Approximation of hardware accelerators employing machine-learning models
(Assistant Professor, Department of Computer Systemsratory,Brno University of Technology, Czech Republic)
Bio: Vojtech Mrazek received a M.Sc. and Ph.D. degrees in information technology from the Faculty of Information Technology, Brno University of Technology, Czech Republic, in 2014 and 2018. He is a assitant professor at the Faculty of Information Technology with Evolvable Hardware Group and he was also a visiting post-doc researcher at Institute of Computer Engineering, Technische Universität Wien (TU Wien), Vienna, Austria (2018-2019). His research interests are approximate computing, genetic programming and machine learning. He has authored or co-authored over 45 conference/journal papers focused on approximate computing and evolvable hardware. He received several awards for his research in approximate computing, including the Joseph Fourier Award in 2018 for research in computer science and engineering.
Abstract:The goal of this tutorial will be to introduce functional hardware approximation techniques employing machine learning techniques. Functional approximation changes the function of a circuit slightly in order to reduce its power consumption. Machine learning models can help to estimate the error and the resulting circuit power consumption. The use of these techniques will be presented at multiple levels - at the individual component level in the transition from ASICs to FPGAs and at the higher level of HW accelerator synthesis.
Leticia Maria Bolzani Poehls
RRAMs: How to Guarantee Their Quality After Manufacturing?
(Senior Researcher, RWTH Aachen University, Germany )
Bio: Leticia Maria Bolzani Poehls graduated in Computer Science at the Federal University of Pelotas (Brazil) in 2001 and received the best thesis award for her work. In the year 2004 she received her Master of Science Degree in Electrical Engineering at Pontifical Catholic University of Rio Grande do Sul (Brazil). During her Ph.D. her work was focused on the development of New Techniques for Highly Reliable Systems-on-Chip. In 2008 she received her Ph.D. in Computer Engineering from the Politecnico di Torino (Italy). She holds three postdoctoral titles, the first one accomplished in 2008 in the field of Low Power Design of Integrated Circuits (ICs) at the Politecnico di Torino, the second one in 2010 with focus on Electromagnetic Interference-Aware Systems-on-Chip Design at the Catholic University of Rio Grande do Sul (Brazil), and the third form the Politecnico di Torino (Italy) achieved in 2013 in the area of emerging technologies. From 2010 to 2022 she was Professor of the School of Technology of the Catholic University of Rio Grande do Sul and part of the EASE research laboratory, leading the OASiS research group. Currently, she is a senior researcher at RWTH Aachen University working on test and reliability of memristive devices, more specifically she is working to develop new fault models and manufacturing testing strategies for Resistive RAMs as well fault tolerance approaches for memristor-based circuits and systems. Her fields of interest basically include test & fault tolerance of CMOS-based integrated systems, including emerging technologies, power-, aging- and temperature-aware integrated circuit design, and Electronic Design Automation (EDA) tools for optimization of integrated circuits. Among other activities, she serves as technical committee member in many IEEE-sponsored conferences. She is further member of the Steering Committee for the IEEE Latin American Test Symposium and the Biannual European - Latin American Summer School on Design, Test and Reliability (BELAS). Since 2016 she is Coordinating Editor of Journal of Electronic Testing: Theory and Application.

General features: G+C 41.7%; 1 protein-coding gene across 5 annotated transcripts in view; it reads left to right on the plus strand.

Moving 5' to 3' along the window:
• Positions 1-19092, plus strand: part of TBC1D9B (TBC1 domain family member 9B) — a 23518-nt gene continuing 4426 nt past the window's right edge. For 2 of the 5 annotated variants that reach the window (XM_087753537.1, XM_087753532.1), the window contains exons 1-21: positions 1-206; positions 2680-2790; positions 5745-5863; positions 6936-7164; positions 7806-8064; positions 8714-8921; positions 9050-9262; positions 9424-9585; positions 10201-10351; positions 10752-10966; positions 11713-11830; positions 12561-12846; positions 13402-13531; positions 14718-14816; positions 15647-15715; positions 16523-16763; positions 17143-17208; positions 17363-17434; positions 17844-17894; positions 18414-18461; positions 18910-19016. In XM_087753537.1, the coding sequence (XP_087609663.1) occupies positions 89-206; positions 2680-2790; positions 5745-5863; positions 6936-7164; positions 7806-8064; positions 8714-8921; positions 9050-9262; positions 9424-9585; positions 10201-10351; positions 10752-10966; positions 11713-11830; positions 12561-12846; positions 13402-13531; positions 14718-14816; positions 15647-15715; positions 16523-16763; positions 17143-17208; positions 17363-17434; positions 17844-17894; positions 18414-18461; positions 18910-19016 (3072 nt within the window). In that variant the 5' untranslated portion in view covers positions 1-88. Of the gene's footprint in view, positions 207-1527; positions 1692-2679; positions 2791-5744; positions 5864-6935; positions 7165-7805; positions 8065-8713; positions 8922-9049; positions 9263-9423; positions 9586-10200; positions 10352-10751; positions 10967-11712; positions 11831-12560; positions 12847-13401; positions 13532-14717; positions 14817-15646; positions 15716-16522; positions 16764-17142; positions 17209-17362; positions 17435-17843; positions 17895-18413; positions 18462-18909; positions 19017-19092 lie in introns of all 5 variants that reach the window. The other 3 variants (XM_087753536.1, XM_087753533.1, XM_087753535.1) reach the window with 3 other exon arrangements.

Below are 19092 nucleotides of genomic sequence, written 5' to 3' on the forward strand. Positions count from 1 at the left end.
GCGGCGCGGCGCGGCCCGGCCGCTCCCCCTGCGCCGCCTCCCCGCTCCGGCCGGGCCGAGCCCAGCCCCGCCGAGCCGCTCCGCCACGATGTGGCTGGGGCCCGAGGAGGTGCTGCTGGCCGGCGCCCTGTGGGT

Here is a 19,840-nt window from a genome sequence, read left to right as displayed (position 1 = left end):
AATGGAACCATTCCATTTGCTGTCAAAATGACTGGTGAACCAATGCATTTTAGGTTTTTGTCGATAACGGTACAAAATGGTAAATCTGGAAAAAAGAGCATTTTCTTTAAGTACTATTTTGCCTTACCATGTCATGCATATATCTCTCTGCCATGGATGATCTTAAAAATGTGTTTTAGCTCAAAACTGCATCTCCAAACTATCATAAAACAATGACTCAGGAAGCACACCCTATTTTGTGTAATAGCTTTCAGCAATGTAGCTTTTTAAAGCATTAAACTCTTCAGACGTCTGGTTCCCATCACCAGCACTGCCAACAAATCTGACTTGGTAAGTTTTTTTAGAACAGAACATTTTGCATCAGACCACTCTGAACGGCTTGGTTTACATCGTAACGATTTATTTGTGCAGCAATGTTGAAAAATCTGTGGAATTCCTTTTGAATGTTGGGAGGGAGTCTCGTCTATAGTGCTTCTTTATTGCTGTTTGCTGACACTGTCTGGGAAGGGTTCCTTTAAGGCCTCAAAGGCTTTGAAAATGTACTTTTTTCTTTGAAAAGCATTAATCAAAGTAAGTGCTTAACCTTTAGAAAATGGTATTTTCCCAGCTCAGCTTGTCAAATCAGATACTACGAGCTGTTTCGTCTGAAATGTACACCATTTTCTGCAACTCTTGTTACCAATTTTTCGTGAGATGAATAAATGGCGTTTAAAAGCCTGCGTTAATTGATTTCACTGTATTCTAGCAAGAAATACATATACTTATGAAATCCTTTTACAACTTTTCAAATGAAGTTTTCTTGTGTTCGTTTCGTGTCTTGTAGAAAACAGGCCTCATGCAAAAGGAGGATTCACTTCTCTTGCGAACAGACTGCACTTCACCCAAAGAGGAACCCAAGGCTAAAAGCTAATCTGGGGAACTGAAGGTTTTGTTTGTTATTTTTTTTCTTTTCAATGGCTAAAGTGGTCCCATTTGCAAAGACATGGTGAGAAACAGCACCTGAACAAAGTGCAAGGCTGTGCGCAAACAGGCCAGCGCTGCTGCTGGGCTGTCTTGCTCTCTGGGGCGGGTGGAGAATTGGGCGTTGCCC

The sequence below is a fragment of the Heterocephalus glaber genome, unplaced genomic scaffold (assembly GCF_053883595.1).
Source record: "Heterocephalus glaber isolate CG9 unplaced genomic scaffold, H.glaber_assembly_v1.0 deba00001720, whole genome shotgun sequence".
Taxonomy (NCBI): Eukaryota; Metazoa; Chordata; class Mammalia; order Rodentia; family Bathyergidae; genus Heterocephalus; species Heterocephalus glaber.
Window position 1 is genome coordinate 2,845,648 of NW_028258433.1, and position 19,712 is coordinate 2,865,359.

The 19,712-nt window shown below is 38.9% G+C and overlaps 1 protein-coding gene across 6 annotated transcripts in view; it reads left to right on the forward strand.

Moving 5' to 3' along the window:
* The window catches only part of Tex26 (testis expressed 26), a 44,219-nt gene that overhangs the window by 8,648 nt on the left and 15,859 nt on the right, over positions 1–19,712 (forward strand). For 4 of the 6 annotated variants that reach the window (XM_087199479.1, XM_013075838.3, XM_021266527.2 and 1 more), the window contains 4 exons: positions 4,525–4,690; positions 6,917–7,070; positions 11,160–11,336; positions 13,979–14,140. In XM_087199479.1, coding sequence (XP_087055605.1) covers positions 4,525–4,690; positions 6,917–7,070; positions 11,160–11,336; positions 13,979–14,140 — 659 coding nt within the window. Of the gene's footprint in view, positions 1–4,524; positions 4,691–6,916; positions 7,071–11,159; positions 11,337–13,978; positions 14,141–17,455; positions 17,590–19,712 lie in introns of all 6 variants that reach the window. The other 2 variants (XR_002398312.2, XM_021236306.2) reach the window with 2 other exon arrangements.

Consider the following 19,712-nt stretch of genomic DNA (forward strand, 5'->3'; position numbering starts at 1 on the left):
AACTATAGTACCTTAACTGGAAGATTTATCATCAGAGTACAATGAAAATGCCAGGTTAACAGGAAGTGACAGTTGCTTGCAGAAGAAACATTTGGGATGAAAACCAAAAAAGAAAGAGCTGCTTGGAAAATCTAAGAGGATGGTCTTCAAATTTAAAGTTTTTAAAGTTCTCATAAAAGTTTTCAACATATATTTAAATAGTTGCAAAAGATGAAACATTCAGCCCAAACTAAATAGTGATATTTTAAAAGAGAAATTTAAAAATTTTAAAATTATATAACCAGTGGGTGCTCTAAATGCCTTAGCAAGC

Abstract: Memristive devices represent promising candidates to complement and/or replace CMOS technology due to their CMOS manufacturing process compatibility, great scalability, high density, zero standby power consumption as well as their capacity to implement high density memories and new computing paradigms. Despite these advantages, memristive devices are also susceptible to manufacturing deviations, defects and process variation, that may cause unique faulty behaviors that are not seen in CMOS, significantly increasing the complexity of test strategies. In this context, this tutorial aims to provide an overview of possible manufacturing deviations, their faulty behavior as well their impact on the reliability of Resistive Random-Access Memories (RRAMs) during lifetime. As final topic, I will summarize the state-of-the-art related to manufacturing test strategies, including aspects related to the use of stress conditions to facilitate fault detection.